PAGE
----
My Dad and I have a similar dilemma. We are serial binge watchers of a television program called The Gilmore girls. When you are, what happens is that you get the show’s theme song lodged into your head. Thanks to Stephen Colbert, we have been able to plug off this nuisance “We’ll Meet Again.”
Which, as he reminded me this weekend, caps then ending of a little film called Dr. Strangelove or: How I Learned to Stop Worrying and Love the Bomb.
So, that was sort of a theme this weekend.
Oh, by the way: Zappy Birthday.
You might want to listen to this rare acoustic jam between Frank Zappa and Shuggie Otis. On the Johnny Otis show, of course.
I for one am sad to see the Zappadan holiday end. I always appreciate the opportunity to listen, to research, and to reflect. I raise a cup and I say, “Next year! In Montana!”
Raisin’ it up….waxin’ it down…
One of my favorite Zappa productions is “I Come From Nowhere” from Ship Arriving Too Late to Save a Drowning Witch. I mean, this song. The absurdity. The voice. The raucous send-up of arena rock.
In Zappa’s time, this was strictly a studio production; he never performed it live.
His son, however, thought it should be taken to an audience. Not only do you get that with this clip, but you get a really great story to boot. Here we go, kids. “I Come From Nowhere” by Zappa Plays Zappa.
Did I mention that I am really looking forward to Dweezil’s new album?
Watch these kids riff on Son Of Mr. Green Genes.
It will be the most fun you’ve had all day.
This clip is great but even better when you know that Soupy was an early freak (he used to attend Mothers shows in LA, before the band even went to New York) and was among those featured in the collage of We’re Only In It For The Money.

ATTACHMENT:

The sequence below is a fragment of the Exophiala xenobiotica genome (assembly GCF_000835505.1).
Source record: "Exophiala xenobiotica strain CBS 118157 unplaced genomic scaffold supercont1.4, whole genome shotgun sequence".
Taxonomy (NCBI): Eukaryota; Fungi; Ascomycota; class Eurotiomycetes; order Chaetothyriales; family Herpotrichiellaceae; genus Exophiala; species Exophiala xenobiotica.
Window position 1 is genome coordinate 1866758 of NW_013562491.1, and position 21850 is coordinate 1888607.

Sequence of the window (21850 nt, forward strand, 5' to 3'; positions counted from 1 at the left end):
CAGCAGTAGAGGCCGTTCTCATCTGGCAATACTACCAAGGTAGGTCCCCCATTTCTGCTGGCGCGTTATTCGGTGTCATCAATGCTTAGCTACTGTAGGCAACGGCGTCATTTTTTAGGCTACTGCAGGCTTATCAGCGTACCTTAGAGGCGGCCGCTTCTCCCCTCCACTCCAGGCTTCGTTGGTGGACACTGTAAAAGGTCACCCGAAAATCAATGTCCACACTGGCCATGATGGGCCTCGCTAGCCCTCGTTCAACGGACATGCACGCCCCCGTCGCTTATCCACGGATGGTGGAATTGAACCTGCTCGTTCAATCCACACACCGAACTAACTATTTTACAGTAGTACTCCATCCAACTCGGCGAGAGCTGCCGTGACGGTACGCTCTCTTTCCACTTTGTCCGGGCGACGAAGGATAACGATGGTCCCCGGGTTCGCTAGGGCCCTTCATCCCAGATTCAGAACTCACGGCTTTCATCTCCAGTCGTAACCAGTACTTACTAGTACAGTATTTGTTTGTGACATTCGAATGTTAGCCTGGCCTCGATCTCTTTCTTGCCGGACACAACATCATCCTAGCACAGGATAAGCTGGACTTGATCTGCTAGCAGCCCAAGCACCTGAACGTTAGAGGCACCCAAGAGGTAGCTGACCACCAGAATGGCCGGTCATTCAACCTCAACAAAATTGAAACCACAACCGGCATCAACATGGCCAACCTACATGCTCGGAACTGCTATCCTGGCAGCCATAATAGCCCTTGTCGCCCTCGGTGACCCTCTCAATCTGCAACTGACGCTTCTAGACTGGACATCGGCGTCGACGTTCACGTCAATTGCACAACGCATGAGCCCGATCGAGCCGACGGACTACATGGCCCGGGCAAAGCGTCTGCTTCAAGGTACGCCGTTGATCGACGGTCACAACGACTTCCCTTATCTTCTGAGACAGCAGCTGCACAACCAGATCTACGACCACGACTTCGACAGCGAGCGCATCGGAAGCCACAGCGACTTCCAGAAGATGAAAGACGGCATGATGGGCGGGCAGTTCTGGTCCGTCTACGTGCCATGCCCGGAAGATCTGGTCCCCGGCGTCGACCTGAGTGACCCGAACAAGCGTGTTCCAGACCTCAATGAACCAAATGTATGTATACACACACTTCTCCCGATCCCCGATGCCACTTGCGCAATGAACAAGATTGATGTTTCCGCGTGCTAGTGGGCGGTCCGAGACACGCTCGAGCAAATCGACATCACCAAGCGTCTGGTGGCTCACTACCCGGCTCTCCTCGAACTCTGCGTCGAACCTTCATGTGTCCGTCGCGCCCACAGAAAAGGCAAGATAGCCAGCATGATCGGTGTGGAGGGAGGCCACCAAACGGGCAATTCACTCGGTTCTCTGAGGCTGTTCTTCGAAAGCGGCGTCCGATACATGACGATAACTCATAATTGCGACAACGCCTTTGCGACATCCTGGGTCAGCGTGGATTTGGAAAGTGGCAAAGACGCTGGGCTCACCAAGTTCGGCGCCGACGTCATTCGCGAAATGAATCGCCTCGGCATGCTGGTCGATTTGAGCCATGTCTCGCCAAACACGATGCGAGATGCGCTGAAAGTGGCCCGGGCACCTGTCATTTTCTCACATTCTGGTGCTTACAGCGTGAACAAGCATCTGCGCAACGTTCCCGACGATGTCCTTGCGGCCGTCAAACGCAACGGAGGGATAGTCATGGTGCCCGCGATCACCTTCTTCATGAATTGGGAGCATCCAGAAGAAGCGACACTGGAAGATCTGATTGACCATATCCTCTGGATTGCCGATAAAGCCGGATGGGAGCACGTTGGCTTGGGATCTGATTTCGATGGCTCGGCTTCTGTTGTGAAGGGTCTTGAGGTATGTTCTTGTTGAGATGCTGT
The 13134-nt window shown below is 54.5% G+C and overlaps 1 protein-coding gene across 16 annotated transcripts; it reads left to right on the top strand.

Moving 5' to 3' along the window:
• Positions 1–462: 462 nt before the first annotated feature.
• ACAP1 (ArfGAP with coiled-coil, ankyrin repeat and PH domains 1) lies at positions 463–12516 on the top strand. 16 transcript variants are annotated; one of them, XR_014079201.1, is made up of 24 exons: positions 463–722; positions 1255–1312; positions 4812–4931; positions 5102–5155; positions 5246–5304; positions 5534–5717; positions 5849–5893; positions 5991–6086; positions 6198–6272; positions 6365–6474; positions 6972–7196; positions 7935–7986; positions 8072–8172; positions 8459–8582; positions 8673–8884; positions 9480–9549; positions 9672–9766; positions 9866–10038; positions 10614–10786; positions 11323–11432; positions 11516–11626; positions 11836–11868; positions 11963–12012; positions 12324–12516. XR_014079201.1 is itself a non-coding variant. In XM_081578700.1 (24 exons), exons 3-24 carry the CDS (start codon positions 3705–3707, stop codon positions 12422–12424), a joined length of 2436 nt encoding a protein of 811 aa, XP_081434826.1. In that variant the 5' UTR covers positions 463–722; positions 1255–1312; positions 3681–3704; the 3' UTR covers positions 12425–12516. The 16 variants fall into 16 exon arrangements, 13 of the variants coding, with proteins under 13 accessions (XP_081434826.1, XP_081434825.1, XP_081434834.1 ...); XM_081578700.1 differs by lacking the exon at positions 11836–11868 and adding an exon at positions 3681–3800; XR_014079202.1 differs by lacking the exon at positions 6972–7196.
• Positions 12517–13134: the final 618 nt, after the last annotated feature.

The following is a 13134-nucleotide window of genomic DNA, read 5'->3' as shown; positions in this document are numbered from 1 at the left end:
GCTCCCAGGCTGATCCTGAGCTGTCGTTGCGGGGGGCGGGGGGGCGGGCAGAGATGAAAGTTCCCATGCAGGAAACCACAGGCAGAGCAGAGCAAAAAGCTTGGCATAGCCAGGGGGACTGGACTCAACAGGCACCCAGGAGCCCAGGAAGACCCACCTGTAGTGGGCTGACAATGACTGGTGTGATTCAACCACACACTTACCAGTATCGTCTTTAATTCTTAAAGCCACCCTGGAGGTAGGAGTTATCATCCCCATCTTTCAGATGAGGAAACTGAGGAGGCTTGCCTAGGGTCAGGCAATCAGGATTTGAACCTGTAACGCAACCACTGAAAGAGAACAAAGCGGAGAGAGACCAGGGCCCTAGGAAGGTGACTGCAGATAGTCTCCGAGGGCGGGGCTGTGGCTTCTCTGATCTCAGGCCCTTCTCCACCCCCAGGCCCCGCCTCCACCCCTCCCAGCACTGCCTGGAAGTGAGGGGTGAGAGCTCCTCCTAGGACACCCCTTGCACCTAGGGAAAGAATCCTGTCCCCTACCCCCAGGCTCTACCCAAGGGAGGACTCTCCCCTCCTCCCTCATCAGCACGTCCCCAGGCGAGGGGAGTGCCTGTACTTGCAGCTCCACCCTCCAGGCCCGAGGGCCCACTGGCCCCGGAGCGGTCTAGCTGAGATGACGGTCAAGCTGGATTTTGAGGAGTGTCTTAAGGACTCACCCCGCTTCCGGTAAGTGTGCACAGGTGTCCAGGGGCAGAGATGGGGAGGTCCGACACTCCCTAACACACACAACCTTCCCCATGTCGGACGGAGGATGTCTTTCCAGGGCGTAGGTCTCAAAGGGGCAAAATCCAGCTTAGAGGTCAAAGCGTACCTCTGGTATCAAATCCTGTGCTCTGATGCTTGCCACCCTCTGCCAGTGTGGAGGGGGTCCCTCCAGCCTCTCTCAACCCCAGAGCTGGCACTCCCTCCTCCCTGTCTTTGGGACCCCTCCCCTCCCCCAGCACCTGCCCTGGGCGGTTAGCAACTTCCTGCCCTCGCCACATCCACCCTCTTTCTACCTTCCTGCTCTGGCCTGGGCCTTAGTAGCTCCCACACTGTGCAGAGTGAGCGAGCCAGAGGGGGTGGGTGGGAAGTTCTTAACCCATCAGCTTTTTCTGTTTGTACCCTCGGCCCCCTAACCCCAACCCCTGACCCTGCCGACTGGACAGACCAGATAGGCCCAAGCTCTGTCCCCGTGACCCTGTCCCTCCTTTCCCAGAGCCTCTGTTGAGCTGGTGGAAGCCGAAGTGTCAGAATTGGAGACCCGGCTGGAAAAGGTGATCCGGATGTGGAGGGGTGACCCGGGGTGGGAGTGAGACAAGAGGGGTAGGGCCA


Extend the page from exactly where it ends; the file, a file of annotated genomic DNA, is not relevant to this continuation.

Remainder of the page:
First of all, it just looks good. Congress just concluded its 113th session yesterday (with a slew of nominations approved), then today President Obama gets to announce that we’re welcoming an American home from captivity and that he intends to normalize relations with Cuba, a historic policy shift. At the very least, the president won the press cycle.
This president seems to have a chronic talent for properly leveraging good policy with good politics, and this may be the finest example of it. Policy-wise, warming things up with Cuba is a win win win win win. And the only people who will hate it are Cubans in Miami, dead-set Obama-obstructers, and/or Marco “Polo” Rubio and Jebidiah Bush. Who else thinks that reforming this vestigial policy is a bad thing?
In other news, Pat Robertson has expressed belief in one of the most ignoramus things that can be said regarding my LGBTQCZSPUXT brothers and sisters and other-genders.
“Those who are homosexual will die out because they don’t reproduce.”
Um, Pat? I know many gay people who HAVE PROCREATED.
And the ghey? It ain’t hereditary.
And also, Pat? YOU JUST ADMITTED IT ISN’T A CHOICE.
And a church that won’t let its parishioners co-mingle? Who are these people?
That’s how much the Ikettes were paid each to perform background voices Apostrophe and Over-Nite Sensation.
This was reportedly at Ike’s insistence. He also insisted that they not be credited on the album.
It’s not even a good chop. But that’s okay.
Speaking of which, here’s like everything you could ever want to know about that crazy, crazy little film, courtesy of pdxfilm.wordpress.com: FRANK ZAPPA’S 200 MOTELS!
In 1963, a Swedish instrumental band called The Spotnicks, named of course for the Russian satellite Sputnik, charted in the United Kingdom with a song called “Hava Nagila.”
It was the Spotnicks’ original drummer Jimmie Nicol who famously rescued the Beatles’ first world in 1964, playing 8 out of 13 shows for an ailing Ringo Starr, and then later filled in for Dave Clark of the DC5 and who, indeed, inspired the Beatles’ song “Getting Better.”
The Spotnicks wore spacesuit outfits on stage. They released 42 albums.
And, on the b-side of a record called “Diamonds,” they covered “Lumpy Gravy.”
Well, actually, they covered “Duodenum” and called it “Lumpy Gravy.” Whatever.